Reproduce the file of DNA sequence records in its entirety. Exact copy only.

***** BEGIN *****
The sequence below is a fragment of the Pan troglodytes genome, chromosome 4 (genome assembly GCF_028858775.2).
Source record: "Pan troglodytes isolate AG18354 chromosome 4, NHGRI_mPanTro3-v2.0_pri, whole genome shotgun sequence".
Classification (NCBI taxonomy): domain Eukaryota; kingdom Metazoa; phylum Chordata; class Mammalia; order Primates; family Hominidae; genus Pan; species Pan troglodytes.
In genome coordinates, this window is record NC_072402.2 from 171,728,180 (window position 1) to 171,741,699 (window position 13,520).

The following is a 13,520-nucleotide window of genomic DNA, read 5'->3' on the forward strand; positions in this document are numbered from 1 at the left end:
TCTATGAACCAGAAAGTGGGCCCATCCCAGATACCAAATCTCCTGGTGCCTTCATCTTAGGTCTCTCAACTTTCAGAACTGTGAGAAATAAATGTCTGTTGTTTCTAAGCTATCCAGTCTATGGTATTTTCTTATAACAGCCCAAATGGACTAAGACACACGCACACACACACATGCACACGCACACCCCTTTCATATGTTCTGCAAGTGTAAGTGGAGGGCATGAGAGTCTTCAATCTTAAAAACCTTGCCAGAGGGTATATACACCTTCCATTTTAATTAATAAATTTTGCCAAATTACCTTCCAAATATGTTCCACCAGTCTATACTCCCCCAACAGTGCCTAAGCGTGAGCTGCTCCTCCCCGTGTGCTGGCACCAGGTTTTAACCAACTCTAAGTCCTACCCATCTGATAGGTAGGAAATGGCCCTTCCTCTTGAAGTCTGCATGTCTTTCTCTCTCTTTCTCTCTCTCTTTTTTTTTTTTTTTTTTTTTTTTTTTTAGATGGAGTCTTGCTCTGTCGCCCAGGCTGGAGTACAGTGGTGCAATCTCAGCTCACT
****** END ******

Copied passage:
The sequence below is a fragment of the Pan troglodytes genome, chromosome 4 (genome assembly GCF_028858775.2).
Source record: "Pan troglodytes isolate AG18354 chromosome 4, NHGRI_mPanTro3-v2.0_pri, whole genome shotgun sequence".
Classification (NCBI taxonomy): domain Eukaryota; kingdom Metazoa; phylum Chordata; class Mammalia; order Primates; family Hominidae; genus Pan; species Pan troglodytes.
In genome coordinates, this window is record NC_072402.2 from 171,728,180 (window position 1) to 171,741,699 (window position 13,520).

The following is a 13,520-nucleotide window of genomic DNA, read 5'->3' on the forward strand; positions in this document are numbered from 1 at the left end:
TCTATGAACCAGAAAGTGGGCCCATCCCAGATACCAAATCTCCTGGTGCCTTCATCTTAGGTCTCTCAACTTTCAGAACTGTGAGAAATAAATGTCTGTTGTTTCTAAGCTATCCAGTCTATGGTATTTTCTTATAACAGCCCAAATGGACTAAGACACACGCACACACACACATGCACACGCACACCCCTTTCATATGTTCTGCAAGTGTAAGTGGAGGGCATGAGAGTCTTCAATCTTAAAAACCTTGCCAGAGGGTATATACACCTTCCATTTTAATTAATAAATTTTGCCAAATTACCTTCCAAATATGTTCCACCAGTCTATACTCCCCCAACAGTGCCTAAGCGTGAGCTGCTCCTCCCCGTGTGCTGGCACCAGGTTTTAACCAACTCTAAGTCCTACCCATCTGATAGGTAGGAAATGGCCCTTCCTCTTGAAGTCTGCATGTCTTTCTCTCTCTTTCTCTCTCTCTTTTTTTTTTTTTTTTTTTTTTTTTTTTAGATGGAGTCTTGCTCTGTCGCCCAGGCTGGAGTACAGTGGTGCAATCTCAGCTCACT